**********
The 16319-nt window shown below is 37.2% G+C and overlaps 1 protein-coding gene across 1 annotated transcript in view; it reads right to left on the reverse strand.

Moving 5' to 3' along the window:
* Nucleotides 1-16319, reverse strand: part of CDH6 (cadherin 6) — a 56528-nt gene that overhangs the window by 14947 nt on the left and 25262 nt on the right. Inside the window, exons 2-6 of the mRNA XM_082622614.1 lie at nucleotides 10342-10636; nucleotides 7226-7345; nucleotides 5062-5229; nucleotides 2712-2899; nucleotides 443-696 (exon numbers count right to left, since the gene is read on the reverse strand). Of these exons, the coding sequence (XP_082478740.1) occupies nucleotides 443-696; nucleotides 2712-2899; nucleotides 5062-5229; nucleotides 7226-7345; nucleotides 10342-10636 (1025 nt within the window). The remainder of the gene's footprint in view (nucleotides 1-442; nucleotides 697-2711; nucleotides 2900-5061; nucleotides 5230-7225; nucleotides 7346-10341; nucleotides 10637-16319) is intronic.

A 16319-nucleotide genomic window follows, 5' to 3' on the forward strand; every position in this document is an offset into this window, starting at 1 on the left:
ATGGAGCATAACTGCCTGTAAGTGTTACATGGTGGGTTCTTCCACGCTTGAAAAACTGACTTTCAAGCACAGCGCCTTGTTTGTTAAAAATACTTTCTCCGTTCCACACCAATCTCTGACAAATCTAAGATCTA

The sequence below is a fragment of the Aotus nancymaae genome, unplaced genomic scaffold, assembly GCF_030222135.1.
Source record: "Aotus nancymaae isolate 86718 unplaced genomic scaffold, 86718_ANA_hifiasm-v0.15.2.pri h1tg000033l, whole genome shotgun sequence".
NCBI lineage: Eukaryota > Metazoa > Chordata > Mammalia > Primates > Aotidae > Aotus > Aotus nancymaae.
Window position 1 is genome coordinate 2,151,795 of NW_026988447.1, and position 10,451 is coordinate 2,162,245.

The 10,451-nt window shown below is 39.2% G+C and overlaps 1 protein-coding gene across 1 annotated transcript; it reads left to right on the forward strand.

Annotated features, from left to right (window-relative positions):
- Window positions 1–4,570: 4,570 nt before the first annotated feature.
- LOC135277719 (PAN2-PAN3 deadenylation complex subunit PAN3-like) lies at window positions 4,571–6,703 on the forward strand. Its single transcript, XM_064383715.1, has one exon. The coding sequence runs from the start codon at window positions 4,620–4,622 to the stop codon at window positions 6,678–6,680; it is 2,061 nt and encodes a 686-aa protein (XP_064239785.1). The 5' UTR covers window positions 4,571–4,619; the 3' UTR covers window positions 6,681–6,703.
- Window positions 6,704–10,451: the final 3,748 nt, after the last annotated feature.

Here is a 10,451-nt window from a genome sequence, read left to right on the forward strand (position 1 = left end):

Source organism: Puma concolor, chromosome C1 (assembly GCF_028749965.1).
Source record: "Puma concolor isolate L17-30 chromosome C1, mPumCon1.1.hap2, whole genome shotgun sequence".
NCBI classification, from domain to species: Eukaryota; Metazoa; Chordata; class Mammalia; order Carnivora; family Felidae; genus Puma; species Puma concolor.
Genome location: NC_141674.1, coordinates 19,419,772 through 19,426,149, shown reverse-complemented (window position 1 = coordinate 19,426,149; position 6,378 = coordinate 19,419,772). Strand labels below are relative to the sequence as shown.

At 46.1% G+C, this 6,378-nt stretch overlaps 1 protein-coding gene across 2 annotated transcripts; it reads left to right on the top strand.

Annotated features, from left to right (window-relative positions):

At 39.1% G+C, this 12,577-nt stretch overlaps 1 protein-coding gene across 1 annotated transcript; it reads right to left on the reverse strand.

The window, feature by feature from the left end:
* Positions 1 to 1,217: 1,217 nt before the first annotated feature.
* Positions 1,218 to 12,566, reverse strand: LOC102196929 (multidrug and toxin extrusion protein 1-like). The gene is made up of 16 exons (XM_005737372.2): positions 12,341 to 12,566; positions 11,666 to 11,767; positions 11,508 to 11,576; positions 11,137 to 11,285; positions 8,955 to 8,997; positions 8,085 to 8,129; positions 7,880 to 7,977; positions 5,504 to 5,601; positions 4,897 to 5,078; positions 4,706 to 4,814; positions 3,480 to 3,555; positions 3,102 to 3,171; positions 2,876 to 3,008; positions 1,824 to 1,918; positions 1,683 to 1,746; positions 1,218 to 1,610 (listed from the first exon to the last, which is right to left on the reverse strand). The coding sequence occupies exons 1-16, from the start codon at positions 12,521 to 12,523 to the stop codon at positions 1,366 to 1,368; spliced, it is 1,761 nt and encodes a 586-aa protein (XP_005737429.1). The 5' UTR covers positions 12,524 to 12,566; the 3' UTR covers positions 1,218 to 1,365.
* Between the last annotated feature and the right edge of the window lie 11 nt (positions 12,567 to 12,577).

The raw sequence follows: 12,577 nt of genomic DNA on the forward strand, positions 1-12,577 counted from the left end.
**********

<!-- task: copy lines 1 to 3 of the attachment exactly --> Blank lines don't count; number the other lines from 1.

The 16319-nt window shown below is 37.2% G+C and overlaps 1 protein-coding gene across 1 annotated transcript in view; it reads right to left on the reverse strand.

Moving 5' to 3' along the window:
* Nucleotides 1-16319, reverse strand: part of CDH6 (cadherin 6) — a 56528-nt gene that overhangs the window by 14947 nt on the left and 25262 nt on the right. Inside the window, exons 2-6 of the mRNA XM_082622614.1 lie at nucleotides 10342-10636; nucleotides 7226-7345; nucleotides 5062-5229; nucleotides 2712-2899; nucleotides 443-696 (exon numbers count right to left, since the gene is read on the reverse strand). Of these exons, the coding sequence (XP_082478740.1) occupies nucleotides 443-696; nucleotides 2712-2899; nucleotides 5062-5229; nucleotides 7226-7345; nucleotides 10342-10636 (1025 nt within the window). The remainder of the gene's footprint in view (nucleotides 1-442; nucleotides 697-2711; nucleotides 2900-5061; nucleotides 5230-7225; nucleotides 7346-10341; nucleotides 10637-16319) is intronic.